Now that Gustav is onshore and blowing himself out, all eyes have turned to Hanna, who was upgraded to a hurricane today. Earlier today Hanna showed some very strong convection but since that has seemed to blow herself out. Considering that her motion has been nearly stationary it seems likely that the increased winds due to the convective burst in turn caused turbulent upwelling of cold water from below. This cold upwelling has likely combined with moderate to strong shear to limit Hanna's strength.
Considering the near stationary motion and relatively high shear in the short term, strengthening seems unlikely. I'm actually going to go against the National Hurricane Center in this forecast and predict Hanna to weaken to a strong tropical storm at some point tomorrow due to the mixing of the cold water from below.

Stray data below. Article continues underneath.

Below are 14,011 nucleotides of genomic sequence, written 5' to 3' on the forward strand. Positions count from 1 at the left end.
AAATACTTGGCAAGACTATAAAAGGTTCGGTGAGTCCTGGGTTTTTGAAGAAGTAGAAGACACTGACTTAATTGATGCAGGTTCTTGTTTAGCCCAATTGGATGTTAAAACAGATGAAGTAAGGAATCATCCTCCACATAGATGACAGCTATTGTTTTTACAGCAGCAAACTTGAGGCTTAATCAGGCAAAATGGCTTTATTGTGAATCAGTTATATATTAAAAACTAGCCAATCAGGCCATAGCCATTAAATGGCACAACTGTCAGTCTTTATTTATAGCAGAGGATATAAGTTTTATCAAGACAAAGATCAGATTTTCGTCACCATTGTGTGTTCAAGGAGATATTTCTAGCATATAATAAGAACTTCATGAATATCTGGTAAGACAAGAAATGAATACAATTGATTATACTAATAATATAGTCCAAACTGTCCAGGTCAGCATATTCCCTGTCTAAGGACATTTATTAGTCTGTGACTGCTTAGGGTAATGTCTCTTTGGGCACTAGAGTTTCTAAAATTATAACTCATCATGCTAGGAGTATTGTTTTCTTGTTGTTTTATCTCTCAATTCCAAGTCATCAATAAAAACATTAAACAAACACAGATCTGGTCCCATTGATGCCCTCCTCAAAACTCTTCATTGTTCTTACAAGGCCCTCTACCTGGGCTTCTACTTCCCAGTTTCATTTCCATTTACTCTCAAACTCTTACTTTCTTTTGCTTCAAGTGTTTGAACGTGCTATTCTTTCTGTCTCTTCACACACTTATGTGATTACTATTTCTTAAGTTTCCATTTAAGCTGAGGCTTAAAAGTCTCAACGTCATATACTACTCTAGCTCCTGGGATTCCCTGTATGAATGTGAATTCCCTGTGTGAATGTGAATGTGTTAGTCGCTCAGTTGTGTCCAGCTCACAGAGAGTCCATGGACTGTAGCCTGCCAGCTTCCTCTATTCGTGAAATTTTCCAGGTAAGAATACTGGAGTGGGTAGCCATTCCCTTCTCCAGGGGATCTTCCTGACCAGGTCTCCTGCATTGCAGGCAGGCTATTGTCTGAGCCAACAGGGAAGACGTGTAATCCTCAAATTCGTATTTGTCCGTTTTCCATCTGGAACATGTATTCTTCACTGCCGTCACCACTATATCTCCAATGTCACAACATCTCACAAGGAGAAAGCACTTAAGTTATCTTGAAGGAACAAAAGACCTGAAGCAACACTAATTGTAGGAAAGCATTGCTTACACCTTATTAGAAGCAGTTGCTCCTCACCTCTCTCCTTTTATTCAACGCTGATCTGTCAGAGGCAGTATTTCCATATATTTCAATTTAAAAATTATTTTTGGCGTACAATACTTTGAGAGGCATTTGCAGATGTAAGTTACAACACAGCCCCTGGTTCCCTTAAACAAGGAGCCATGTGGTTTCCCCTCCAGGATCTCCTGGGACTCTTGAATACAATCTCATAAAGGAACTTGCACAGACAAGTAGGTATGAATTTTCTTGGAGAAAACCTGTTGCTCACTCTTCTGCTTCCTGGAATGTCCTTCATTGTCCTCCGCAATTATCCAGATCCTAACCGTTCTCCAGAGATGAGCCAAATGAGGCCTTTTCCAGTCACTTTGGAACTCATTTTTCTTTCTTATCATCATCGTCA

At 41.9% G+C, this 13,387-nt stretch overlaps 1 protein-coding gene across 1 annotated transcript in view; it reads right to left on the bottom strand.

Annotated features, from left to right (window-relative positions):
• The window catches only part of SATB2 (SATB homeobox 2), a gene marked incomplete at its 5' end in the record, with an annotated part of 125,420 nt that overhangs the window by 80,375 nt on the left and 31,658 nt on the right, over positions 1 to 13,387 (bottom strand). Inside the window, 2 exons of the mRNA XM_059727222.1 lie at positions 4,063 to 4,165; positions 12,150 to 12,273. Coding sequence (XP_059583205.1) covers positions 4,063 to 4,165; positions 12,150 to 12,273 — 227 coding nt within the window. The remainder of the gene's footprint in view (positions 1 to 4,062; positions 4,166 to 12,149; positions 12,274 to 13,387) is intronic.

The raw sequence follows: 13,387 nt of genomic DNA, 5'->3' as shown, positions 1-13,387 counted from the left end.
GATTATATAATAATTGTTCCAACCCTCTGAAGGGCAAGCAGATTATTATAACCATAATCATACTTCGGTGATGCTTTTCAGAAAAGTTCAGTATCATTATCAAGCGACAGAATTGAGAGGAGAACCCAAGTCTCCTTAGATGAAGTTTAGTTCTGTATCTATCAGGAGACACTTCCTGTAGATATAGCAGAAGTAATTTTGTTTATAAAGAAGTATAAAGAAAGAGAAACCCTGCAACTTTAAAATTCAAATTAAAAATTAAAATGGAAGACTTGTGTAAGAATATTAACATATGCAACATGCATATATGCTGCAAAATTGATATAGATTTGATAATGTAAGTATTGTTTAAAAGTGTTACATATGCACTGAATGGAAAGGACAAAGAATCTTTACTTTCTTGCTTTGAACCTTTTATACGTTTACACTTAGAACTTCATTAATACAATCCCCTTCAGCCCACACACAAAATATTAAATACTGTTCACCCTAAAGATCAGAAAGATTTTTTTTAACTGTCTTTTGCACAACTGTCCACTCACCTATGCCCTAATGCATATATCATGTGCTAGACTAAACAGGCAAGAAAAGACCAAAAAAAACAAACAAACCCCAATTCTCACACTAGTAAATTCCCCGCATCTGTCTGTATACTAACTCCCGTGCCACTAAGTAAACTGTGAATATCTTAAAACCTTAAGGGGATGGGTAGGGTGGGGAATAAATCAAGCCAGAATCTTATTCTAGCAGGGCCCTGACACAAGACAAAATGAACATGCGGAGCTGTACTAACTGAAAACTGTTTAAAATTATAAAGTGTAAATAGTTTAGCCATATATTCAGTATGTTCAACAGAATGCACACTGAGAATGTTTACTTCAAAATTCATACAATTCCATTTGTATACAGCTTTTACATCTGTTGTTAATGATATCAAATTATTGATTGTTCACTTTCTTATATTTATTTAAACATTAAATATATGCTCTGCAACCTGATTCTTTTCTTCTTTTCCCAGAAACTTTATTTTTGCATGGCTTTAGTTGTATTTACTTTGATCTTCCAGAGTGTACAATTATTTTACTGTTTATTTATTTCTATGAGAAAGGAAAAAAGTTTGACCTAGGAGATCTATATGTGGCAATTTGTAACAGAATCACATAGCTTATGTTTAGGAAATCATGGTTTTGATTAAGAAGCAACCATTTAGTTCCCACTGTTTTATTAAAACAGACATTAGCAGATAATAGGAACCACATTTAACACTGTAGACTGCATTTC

NHC also recently commented that the model tracks look surprisingly well clustered at this time. I don't know what model tracks they have been looking at, but they are not the same ones that I am seeing! The models are calling for landfall anywhere from Havana to Cape Hatteras! At this point anyone with interests from Cocoa, FL to the Outer Banks, NC should continue to monitor Hanna closely. Given the proximity of Hanna to the Gulf Stream, it seems likely that Hanna will maintain her strength or strengthen in her final approach to shore... no matter what her strength at that time.
To see all the models and charts for Hurricane Gustav, check out the Hanna charts page.
Elsewhere in the Atlantic, Tropical Storm Ike is looking like an unimpressive storm still slowly moving toward the western Atlantic. Fortunately for us, we still have a long time to watch the storm. Gradual intensification seems likely, but without a landmass in the way Ike will likely remain a spatially compact storm in the short to medium term.
Ike currently is packing maximum sustained winds of 50 mph, but gradual strengthening is likely over the next couple of days. However, we have little to go by in making this forecast other than climatological norms.
To see all the models and charts for Tropical Storm Ike, check out the Ike charts page.